Sunday, June 22, 2008

Wouldn't it be odd?

Wouldn't it be odd if my five year plan actually worked?

I mean, really, who would have, objectively speaking, said, upon being informed that I was literally dropping off the face of corporate America to become a portrait painter, "Hey, that makes a lot of sense."?
You're having trouble with too many commas again.
Perhaps, but my question has to do with where the question mark goes at the end of that sentence. I mean, people aren't saying "Hey, that makes a lot of sense?" with a question mark at the end. So I put a period in, closed the quotation marks, and then threw down a question mark. But it looks strange.
Me? I wouldn't have put the comma before "and then threw down a question mark."
I love the commas.
Everyone knows.
Anyway. Really, who would have thought? Because I'm feeling like a good deal of progress, despite whatever the odds are, has been made. And we're not even done with Year Two. We're about two weeks short.

I remember when I was in the Cambodian Highlands, circa 1968 (tell no one, by the way, because us being where we were at that particular time was really totally inappropriate), and I was two weeks short. Crawling through the jungle, two weeks short, doing the usual shit. I will say, my head was spinning a bit because after about 36 hours of no sleep, several of my key people and I had decided to drop some of the acid. Just to take the edge off the speed. (Now changing to present tense for added effect) Fast-forward half an hour and there I am, crawling through the jungle, face camo'd in a nice combination of heliotrope and puce, wearing nothing but a knife, an AR-15 with a twenty round magazine (the thirties were too big--you couldn't get close enough to the ground), and some GI boxers. I am slathered in pig fat for reasons I can't, at that exact moment, put my finger on but I remember it has something to do with the barbed wire surrounding the NVA compound we are scoping. I had recently added a couple of ears to my necklace (I only later learned they were ears. For the longest time I just thought they were dried apricots), and now they're stinking like week-old sea scallops, the drugs are kicking in, and I'm thinking, "I wish I was half an hour outside Barstow instead of crawling through this fucking jungle."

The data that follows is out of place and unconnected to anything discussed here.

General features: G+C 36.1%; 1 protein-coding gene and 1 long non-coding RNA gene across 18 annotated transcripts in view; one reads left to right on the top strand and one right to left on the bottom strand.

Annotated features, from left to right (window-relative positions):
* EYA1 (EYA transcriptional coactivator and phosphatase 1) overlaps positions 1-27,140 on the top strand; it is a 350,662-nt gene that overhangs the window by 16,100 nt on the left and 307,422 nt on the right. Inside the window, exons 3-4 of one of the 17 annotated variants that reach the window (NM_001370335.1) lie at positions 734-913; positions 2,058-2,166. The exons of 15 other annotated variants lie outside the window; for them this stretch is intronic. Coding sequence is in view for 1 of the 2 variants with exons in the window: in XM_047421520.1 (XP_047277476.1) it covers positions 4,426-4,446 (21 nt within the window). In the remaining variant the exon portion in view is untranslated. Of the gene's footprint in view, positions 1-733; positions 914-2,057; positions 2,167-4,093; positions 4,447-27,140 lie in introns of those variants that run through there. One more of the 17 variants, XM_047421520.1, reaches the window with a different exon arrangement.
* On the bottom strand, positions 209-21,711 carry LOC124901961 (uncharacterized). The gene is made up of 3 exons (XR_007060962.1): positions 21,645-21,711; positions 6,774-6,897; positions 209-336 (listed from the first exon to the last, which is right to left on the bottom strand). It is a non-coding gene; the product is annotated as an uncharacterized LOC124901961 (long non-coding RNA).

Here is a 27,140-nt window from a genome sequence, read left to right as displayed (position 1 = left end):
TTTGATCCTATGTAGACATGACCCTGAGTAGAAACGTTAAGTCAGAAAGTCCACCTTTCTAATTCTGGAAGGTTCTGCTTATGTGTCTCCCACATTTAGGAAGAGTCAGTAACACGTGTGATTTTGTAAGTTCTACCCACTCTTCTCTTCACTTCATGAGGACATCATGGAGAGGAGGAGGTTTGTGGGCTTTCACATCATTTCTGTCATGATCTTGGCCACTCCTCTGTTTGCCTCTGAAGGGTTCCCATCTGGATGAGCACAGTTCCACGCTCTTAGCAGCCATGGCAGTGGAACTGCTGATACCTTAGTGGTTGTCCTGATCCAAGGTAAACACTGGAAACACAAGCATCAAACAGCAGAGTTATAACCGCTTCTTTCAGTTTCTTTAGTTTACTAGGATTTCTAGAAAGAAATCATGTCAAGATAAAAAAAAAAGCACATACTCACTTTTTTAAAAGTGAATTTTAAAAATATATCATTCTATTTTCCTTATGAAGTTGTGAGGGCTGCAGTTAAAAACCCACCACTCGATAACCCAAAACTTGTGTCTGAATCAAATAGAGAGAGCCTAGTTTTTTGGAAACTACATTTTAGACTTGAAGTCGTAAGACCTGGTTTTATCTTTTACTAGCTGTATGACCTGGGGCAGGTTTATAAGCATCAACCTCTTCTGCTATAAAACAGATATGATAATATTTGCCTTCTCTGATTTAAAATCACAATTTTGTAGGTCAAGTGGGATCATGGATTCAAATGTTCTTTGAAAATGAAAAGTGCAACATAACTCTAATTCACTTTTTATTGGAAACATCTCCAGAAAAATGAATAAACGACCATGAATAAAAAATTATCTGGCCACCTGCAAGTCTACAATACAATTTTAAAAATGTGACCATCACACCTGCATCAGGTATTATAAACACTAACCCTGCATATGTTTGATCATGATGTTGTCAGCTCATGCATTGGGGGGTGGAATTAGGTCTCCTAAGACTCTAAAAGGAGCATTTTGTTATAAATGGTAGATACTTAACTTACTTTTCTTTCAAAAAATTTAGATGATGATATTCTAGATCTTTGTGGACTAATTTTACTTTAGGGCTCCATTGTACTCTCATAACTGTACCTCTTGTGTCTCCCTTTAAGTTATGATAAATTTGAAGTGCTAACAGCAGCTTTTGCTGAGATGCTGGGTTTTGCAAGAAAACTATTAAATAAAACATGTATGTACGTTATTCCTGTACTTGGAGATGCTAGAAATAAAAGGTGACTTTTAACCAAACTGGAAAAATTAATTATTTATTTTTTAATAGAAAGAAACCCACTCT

Now it is axiomatic that when you survive long enough in the deep jungle with the same couple of guys you start to think alike. No sooner had I thought about Barstow than Bobby the Gravedigger starts shouting, "I feel a bit lightheaded. Maybe you should drive." Which, really, is the worst idea imaginable since: a) I was already on the point, so I was, de facto, doing the driving, and b) about half the North Vietnamese army wakes up and starts unloading half a ton or so of small caliber ordinance in our general direction.

Shittt...shittt.

You can hear a round go by you if it's close. It sounds like shitttt.

At which point I suggest to Bobby that he shut the fuck up.

Shittt...shittt.

He, undeterred, shouts back, "Tell me you've got the golf shoes." Which is okay, I suppose, since by this time the noise from what one might call the opposition is so loud you could have said anything you wanted and not drawn any more attention than we were getting. Black Eddie then crawls up next to me and says, with kind of a crazy grin, "Could be worse. Could be raining." At which point the mortars start going off.

"Let's get the fuck out of here," I reply, as calmly as I can. And Black Eddie says, "I don't mind running for my life, but I'm not carrying the bag."

He is, of course, referring to the one piece of luggage we all took turns carrying. He hands me his rucksack and I take a quick inventory of its contents. After one day and two nights in the bush it still contains two bags of grass, seventy-five pellets of mescaline, five sheets of high-powered blotter acid, a saltshaker half-full of cocaine, and a whole galaxy of multi-colored uppers, downers, laughers, screamers... Also, a quart of tequila, a quart of rum, a pint of raw ether, and two dozen amyls.

I pull out two of the amyl nitrites, give one to Black Eddie and pop one myself.

"Shittt"

This is me actually saying "shit." I always do that after I pop an amyl.


And fuck Bobby, by the way. No drugs for him. He gets nothing. I mean, if he hadn't started shouting we wouldn't be in this mess. Then we all run as fast as we can to a predetermined spot about 600 meters away and hide like cats under the bed during a thunderstorm until the shit has passed.

The next day, when I show everyone that I still have the bag, we decide we should make something up so I can get the Congressional Medal of Honor. Lawrence suggests we shoot Bobby in the head and then claim that I had risked my life because I wouldn't leave his body behind. And while we all think there is a good deal of merit to the idea, it has it's share of problems as well. So we come up with something else.

And that, kids, is how I became a hero.

And then later threw it all away to become a painter.

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